August 21-30, 2005

When walking along the streets and plazas of Venice, I often feel as if I might be in any number of European cities. The architectural facades are beautiful but by no means exceptional given that the lower floors are scarred by a long history of floods. But what really gives Venice its charm is, of course, the canals that serve as the city's main transportation thoroughfares and divide the land into a winding maze of 117 separate islands.

Just like in the postcards, gondoliers in striped shirts ferry passengers through the narrow channels, occasionally ducking under a simply adorned white stone archway. Candy-cane striped pilings in brightly saturated colors identify public and private piers along the Grand Canal, the main thoroughfare that snakes in a backward S-shape through the city.

The tidal fluctuations in the Adriatic Sea are minor, so it's often easy to forget that the Venetian canals are connected to the Mediterranean. A lonely white jelly, pulsing its way through a narrow canal reminded me of Venice's vulnerability as ocean levels rise and the city sinks, increasing the frequency of the floods that threaten the city's extinction. In what appeared to be a near-daily routine, as high tide saunters in, the picturesque San Marco Plaza slowly fills with water that bubbles out of the storm drains. As the water levels rise to a few inches, the thousands of tourists that pack the plaza move to higher ground in an often failed attempt to keep their shoes dry. Meanwhile, at the adjacent San Marco basilica where the regular floods are a part of life, security officials set up temporary elevated boardwalks as a convenience to the visitors.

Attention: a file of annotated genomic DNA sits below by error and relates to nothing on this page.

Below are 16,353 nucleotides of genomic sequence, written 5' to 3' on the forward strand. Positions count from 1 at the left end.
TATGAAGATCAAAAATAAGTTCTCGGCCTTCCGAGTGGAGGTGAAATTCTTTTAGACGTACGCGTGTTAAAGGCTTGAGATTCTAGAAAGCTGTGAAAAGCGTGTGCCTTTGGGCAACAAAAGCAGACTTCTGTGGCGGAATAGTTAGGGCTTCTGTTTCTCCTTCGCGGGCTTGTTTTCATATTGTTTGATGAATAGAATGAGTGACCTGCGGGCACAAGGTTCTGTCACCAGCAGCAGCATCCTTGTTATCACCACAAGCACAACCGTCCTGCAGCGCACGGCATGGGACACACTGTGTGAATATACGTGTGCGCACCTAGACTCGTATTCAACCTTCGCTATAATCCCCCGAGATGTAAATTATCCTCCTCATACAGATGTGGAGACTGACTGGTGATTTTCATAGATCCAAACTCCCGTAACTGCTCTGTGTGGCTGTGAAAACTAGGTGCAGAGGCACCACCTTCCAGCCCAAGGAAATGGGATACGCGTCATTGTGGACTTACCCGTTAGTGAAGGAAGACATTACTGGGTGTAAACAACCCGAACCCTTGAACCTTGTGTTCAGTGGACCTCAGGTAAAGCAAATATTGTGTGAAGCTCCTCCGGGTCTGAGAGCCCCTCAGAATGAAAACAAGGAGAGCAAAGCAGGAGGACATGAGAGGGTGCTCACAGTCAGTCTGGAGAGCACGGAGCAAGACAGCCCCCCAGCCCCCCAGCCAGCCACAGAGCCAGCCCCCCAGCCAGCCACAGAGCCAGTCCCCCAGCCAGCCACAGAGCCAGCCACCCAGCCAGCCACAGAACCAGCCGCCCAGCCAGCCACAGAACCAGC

Echoing Islamic and Byzantine influences, the rich geometric designs of the basilica dominate San Marco plaza. But just as much of the plaza's character comes from the surprisingly aggressive pigeons that frequent the popular tourist district. Visitors can buy birdseed for fifty cents a bag, but they often don't realize what they're getting themselves into. As a burly middle-aged man took a handful of seed from his bag, the pigeons swarmed around him, landing on his shoulders, arms, hands and head as his mind filled with flashbacks from Hitchcock films and his tough-guy expression turned to fear. I wasn't even able to change my camera batteries without a pigeon landing on my right hand to see if the dead batteries were edible.

In an effort to escape the throngs of tourists (and pigeons), I made plans to leave the main island with Michelle, a Canadian solo-traveler that I met in my Venetian hostel. We took the #1 water taxi the full length of the Grand Canal to the adjacent Lido island. It's possible to save a couple euros and take a more direct route, but the extra cost is worth it for the scenic tour.

Lido is a long, slender barrier island with a soft, sandy beach that runs the full 12km length of its eastern shore. It's a popular tourist destination but has plenty of sand for everyone, so when the crowds get overwhelming, solitude is a short walk away.

Following our stay in Venice, Michelle and I traveled together to Verona -- widely considered to be one of Italy's most scenic cities. Like many of the places that I've visited over the last two months, Verona was never on my original itinerary, but the last-minute excursion was possible thanks to a flexible schedule. From the moment of our arrival, we were struck by the city's beauty. A towering brick wall encloses an expansive city center, surrounded by steep hills that are topped by tall, slender cypress trees. Even our youth hostel --the 16th century Villa Francescatti -- was elaborately decorated with frescoes and murals.

The city of Verona may be most familiar as the setting for Shakespeare's Romeo & Juliet, which begins with the passage, "Two households both alike in dignity, in fair Verona where we lay our scene..." The townsfolk claim that the story is based on a genuine historic incident in 1303 in which lovers from feuding households died for each other. Not surprisingly, a number of the popular tourist attractions revolve around this event, including Juliet's courtyard and grave.